Updated: March 23, 2015 at 4:53 p.m.
A museum full of 5,000-year-old rugs may not be the first place that comes to mind as an ideal location for a student hub, but the University is hoping to convince you otherwise.
Last week, GW faculty and alumni made the case that the museum, which will be free for students, will not only serve as home to artifacts like ancient Egyptian mummy wraps and imperial cushions from 19th-century China, but also as as an interactive classroom and gathering place for students.
The director of the Textile Museum, John Wetenhall, said it would host about 200 cultural programs every year – many of which will be organized by students and faculty, and will vary from lectures on different aspects of textile arts to interactive workshops for felt-making.
The next Wednesday you find yourself with some free time for lunch, you may consider taking your Sweetgreen to-go and heading to the George Hewitt Myers Room to try one of its weekly, 20-minute programs, like a lecture on Buddhist identity or a Q&A with a gallery curator while you eat.
“It’s a real priority to make this an active engagement of the whole student body, a place that people will enjoy coming to,” Wetenhall said.
Students can reserve the room on the museum’s first floor on the Center for Student Engagement website. The museum will be open Monday, Wednesday, Thursday and Friday from 11:30 a.m. to 6:30 p.m., Saturday from 10 a.m. to 5 p.m., and Sunday from 1 to 5 p.m.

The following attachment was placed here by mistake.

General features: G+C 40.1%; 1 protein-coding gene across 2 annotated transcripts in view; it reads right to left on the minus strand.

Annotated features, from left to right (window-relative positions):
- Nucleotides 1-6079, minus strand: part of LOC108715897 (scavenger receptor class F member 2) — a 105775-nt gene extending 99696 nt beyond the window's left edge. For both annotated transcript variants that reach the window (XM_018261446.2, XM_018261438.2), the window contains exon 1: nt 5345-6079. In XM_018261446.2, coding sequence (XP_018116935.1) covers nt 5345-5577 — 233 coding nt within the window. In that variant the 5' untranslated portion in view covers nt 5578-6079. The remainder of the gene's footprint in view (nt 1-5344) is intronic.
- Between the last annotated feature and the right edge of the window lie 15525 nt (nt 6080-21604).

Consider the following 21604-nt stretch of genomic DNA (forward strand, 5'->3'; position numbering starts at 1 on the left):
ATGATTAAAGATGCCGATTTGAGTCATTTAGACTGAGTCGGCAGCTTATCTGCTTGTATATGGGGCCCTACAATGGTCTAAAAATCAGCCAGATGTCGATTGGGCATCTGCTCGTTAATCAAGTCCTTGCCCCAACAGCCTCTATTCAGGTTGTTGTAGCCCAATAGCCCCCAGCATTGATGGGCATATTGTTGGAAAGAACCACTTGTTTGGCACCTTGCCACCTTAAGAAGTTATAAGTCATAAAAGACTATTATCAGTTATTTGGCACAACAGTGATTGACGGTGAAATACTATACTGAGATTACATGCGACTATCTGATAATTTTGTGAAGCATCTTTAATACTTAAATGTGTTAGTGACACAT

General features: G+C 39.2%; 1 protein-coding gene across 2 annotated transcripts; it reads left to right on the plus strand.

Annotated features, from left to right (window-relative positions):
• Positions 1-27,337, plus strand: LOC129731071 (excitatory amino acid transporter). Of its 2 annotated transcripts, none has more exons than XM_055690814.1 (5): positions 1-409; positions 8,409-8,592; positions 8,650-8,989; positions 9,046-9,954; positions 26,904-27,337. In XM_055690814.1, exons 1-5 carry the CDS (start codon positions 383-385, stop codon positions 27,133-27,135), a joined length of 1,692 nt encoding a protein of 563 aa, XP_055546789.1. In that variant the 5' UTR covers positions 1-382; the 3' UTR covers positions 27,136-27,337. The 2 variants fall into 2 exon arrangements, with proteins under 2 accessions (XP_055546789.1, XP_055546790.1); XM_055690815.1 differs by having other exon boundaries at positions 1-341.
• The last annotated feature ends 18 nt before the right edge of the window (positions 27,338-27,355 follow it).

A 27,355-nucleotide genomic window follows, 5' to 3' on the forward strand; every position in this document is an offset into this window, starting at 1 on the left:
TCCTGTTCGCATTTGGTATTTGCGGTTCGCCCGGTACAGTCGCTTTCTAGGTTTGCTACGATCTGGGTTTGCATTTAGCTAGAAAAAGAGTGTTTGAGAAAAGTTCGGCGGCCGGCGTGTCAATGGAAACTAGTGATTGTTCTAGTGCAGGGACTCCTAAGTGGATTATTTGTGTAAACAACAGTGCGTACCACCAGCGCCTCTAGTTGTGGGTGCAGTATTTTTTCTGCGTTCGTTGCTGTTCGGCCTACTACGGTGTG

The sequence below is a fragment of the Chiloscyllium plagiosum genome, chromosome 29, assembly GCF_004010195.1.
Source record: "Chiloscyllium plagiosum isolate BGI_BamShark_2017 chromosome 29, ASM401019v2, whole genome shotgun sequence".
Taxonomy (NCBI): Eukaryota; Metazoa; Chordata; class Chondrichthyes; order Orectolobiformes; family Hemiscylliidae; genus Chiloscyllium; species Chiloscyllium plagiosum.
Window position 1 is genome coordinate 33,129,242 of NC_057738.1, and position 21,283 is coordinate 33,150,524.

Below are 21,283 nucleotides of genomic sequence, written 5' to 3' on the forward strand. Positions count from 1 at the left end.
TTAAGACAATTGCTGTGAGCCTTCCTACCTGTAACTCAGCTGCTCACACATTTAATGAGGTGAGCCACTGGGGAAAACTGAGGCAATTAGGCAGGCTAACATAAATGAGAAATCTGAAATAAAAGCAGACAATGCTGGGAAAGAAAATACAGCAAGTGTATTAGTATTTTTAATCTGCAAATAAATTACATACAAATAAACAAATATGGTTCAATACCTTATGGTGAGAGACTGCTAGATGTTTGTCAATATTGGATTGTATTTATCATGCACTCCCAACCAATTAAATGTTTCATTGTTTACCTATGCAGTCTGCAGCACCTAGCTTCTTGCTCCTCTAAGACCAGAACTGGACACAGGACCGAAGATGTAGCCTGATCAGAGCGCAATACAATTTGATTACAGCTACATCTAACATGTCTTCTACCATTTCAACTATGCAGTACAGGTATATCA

The museum will also serve as hands-on classroom for graduate students. One student in GW’s graduate exhibit design certificate program, Warren Lewis, interned at the museum during construction.
“When you walk through the Woodhull House and Albert Small gallery, I did all the lighting. I cut each screen, I put each lens in and I hung each fixture,” he said. “It’s been a great process, a great learning process to actually have a better understanding of how lighting works.”
Adriane Roberts, a graduate student in the Columbian College of Arts and Sciences’ museum studies program, said her work with the Textile Museum helped her land a job.
“The construction drawings from the Textile Museum project was what I showed employers,” she said. “It’s pretty much direct one-to-one – this is what we’re going to be showing employers when we get out of school.”
Students can also serve as guides, giving 10-minute tours of museum highlights to visitors. Of the eight student tour guides working now, seven are undergraduate students who come from disciplines like anthropology and public health.
The Textile Museum will display its collection in the new 46,000-square-foot, four-story building while the GW Museum’s collection of D.C. artifacts will be housed in the newly renovated historic Woodhull House, a two-story brick mansion that was donated to the University in 1921. A second-floor walkway connects the two buildings.
GW joined forces with the Textile Museum in 2011 to move the museum’s collection of 19,000 textiles from S Street to Foggy Bottom. The museums will combine operations under one roof, but will remain separate legal entities.
The museum cost $33 million dollars and took three years to build.